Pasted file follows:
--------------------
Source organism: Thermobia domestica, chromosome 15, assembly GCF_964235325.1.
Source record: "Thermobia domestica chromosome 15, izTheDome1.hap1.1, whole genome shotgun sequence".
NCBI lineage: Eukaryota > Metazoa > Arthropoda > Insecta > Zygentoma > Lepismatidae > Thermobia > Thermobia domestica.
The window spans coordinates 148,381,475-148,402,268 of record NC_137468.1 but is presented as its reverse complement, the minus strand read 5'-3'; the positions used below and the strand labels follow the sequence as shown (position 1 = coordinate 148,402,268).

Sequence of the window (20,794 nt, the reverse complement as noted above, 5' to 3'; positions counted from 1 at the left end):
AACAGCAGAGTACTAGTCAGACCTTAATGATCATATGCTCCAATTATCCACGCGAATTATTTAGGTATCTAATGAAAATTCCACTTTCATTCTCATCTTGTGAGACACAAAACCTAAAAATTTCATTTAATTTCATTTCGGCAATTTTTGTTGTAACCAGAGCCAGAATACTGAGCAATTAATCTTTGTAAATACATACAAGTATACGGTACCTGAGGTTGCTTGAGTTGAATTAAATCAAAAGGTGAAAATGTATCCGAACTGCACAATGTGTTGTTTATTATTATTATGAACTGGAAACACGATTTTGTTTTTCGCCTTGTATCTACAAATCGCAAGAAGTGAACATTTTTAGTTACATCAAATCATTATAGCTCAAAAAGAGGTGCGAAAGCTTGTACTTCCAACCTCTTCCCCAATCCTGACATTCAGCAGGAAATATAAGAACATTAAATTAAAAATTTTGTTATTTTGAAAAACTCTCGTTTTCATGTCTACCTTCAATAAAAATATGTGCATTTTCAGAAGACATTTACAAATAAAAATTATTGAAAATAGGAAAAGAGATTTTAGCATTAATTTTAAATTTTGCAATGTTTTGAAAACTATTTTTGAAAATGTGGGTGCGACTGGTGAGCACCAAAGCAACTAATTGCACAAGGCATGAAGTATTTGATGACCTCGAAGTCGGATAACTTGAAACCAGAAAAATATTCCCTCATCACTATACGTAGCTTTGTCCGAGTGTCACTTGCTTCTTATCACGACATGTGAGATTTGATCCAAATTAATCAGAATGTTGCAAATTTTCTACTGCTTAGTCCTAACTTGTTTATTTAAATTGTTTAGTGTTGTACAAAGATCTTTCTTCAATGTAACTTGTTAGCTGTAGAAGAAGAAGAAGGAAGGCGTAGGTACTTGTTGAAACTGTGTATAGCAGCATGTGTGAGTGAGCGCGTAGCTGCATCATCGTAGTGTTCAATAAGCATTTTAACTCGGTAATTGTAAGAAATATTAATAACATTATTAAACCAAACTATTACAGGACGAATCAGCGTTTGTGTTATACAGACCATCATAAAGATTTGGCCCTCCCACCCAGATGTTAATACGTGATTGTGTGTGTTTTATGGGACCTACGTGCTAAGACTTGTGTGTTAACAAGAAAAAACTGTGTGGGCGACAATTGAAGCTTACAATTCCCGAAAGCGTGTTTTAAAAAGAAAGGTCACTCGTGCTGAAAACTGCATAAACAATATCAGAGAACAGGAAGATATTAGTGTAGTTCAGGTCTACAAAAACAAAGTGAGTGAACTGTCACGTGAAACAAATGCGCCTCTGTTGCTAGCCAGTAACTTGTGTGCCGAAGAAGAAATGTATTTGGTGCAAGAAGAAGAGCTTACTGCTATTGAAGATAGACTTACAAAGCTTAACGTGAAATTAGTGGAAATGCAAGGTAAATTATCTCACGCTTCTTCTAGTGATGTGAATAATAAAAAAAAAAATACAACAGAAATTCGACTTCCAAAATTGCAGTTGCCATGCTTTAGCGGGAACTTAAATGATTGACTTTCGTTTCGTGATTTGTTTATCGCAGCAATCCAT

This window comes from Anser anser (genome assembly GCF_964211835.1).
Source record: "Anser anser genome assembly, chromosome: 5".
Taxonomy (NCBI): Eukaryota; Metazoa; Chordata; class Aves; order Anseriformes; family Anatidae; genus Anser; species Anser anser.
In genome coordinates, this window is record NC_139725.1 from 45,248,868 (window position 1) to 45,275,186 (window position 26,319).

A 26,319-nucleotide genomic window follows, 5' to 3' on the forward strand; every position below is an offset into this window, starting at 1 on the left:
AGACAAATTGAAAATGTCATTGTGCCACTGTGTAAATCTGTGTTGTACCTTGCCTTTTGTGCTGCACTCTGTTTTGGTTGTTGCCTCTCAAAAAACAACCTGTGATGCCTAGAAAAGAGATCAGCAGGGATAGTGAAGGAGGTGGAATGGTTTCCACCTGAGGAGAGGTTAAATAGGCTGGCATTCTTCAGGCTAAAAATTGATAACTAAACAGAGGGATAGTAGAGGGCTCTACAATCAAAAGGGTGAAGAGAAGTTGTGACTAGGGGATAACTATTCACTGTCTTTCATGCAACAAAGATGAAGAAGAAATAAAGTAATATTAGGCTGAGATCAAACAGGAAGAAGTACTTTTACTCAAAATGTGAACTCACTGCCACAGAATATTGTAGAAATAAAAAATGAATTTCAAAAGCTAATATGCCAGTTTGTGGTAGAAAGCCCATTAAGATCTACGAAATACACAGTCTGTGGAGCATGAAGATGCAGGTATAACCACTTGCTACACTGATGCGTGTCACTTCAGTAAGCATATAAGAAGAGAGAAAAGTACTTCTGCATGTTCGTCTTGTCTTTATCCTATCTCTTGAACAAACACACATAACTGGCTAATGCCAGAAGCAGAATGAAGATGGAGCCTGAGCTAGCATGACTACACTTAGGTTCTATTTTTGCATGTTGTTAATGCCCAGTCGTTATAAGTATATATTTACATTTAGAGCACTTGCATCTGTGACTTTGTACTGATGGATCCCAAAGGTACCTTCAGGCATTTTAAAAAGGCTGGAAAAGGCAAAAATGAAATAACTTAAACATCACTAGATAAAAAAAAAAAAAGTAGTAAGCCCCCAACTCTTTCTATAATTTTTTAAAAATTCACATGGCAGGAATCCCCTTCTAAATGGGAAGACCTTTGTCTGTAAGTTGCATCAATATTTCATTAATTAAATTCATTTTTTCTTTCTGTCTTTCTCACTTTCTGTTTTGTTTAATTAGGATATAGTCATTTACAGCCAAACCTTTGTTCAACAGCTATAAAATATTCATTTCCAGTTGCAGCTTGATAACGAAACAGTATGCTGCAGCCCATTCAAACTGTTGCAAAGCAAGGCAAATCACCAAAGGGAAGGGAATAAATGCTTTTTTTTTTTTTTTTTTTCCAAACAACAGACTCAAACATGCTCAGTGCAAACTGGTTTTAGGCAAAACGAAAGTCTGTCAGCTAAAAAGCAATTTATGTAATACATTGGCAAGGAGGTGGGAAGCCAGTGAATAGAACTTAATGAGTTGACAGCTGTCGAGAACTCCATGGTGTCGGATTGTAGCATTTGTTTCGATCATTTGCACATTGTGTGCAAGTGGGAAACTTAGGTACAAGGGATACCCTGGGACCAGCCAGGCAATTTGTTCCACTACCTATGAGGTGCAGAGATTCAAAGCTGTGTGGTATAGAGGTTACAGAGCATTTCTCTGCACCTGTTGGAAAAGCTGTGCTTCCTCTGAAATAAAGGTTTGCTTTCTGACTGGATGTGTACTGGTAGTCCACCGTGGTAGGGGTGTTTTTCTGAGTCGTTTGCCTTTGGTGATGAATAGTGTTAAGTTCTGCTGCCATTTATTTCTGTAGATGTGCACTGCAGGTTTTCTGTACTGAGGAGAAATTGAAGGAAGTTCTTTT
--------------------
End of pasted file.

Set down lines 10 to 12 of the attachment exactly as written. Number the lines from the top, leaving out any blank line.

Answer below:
In genome coordinates, this window is record NC_139725.1 from 45,248,868 (window position 1) to 45,275,186 (window position 26,319).

A 26,319-nucleotide genomic window follows, 5' to 3' on the forward strand; every position below is an offset into this window, starting at 1 on the left:
AGACAAATTGAAAATGTCATTGTGCCACTGTGTAAATCTGTGTTGTACCTTGCCTTTTGTGCTGCACTCTGTTTTGGTTGTTGCCTCTCAAAAAACAACCTGTGATGCCTAGAAAAGAGATCAGCAGGGATAGTGAAGGAGGTGGAATGGTTTCCACCTGAGGAGAGGTTAAATAGGCTGGCATTCTTCAGGCTAAAAATTGATAACTAAACAGAGGGATAGTAGAGGGCTCTACAATCAAAAGGGTGAAGAGAAGTTGTGACTAGGGGATAACTATTCACTGTCTTTCATGCAACAAAGATGAAGAAGAAATAAAGTAATATTAGGCTGAGATCAAACAGGAAGAAGTACTTTTACTCAAAATGTGAACTCACTGCCACAGAATATTGTAGAAATAAAAAATGAATTTCAAAAGCTAATATGCCAGTTTGTGGTAGAAAGCCCATTAAGATCTACGAAATACACAGTCTGTGGAGCATGAAGATGCAGGTATAACCACTTGCTACACTGATGCGTGTCACTTCAGTAAGCATATAAGAAGAGAGAAAAGTACTTCTGCATGTTCGTCTTGTCTTTATCCTATCTCTTGAACAAACACACATAACTGGCTAATGCCAGAAGCAGAATGAAGATGGAGCCTGAGCTAGCATGACTACACTTAGGTTCTATTTTTGCATGTTGTTAATGCCCAGTCGTTATAAGTATATATTTACATTTAGAGCACTTGCATCTGTGACTTTGTACTGATGGATCCCAAAGGTACCTTCAGGCATTTTAAAAAGGCTGGAAAAGGCAAAAATGAAATAACTTAAACATCACTAGATAAAAAAAAAAAAAGTAGTAAGCCCCCAACTCTTTCTATAATTTTTTAAAAATTCACATGGCAGGAATCCCCTTCTAAATGGGAAGACCTTTGTCTGTAAGTTGCATCAATATTTCATTAATTAAATTCATTTTTTCTTTCTGTCTTTCTCACTTTCTGTTTTGTTTAATTAGGATATAGTCATTTACAGCCAAACCTTTGTTCAACAGCTATAAAATATTCATTTCCAGTTGCAGCTTGATAACGAAACAGTATGCTGCAGCCCATTCAAACTGTTGCAAAGCAAGGCAAATCACCAAAGGGAAGGGAATAAATGCTTTTTTTTTTTTTTTTTTTCCAAACAACAGACTCAAACATGCTCAGTGCAAACTGGTTTTAGGCAAAACGAAAGTCTGTCAGCTAAAAAGCAATTTATGTAATACATTGGCAAGGAGGTGGGAAGCCAGTGAATAGAACTTAATGAGTTGACAGCTGTCGAGAACTCCATGGTGTCGGATTGTAGCATTTGTTTCGATCATTTGCACATTGTGTGCAAGTGGGAAACTTAGGTACAAGGGATACCCTGGGACCAGCCAGGCAATTTGTTCCACTACCTATGAGGTGCAGAGATTCAAAGCTGTGTGGTATAGAGGTTACAGAGCATTTCTCTGCACCTGTTGGAAAAGCTGTGCTTCCTCTGAAATAAAGGTTTGCTTTCTGACTGGATGTGTACTGGTAGTCCACCGTGGTAGGGGTGTTTTTCTGAGTCGTTTGCCTTTGGTGATGAATAGTGTTAAGTTCTGCTGCCATTTATTTCTGTAGATGTGCACTGCAGGTTTTCTGTACTGAGGAGAAATTGAAGGAAGTTCTTTT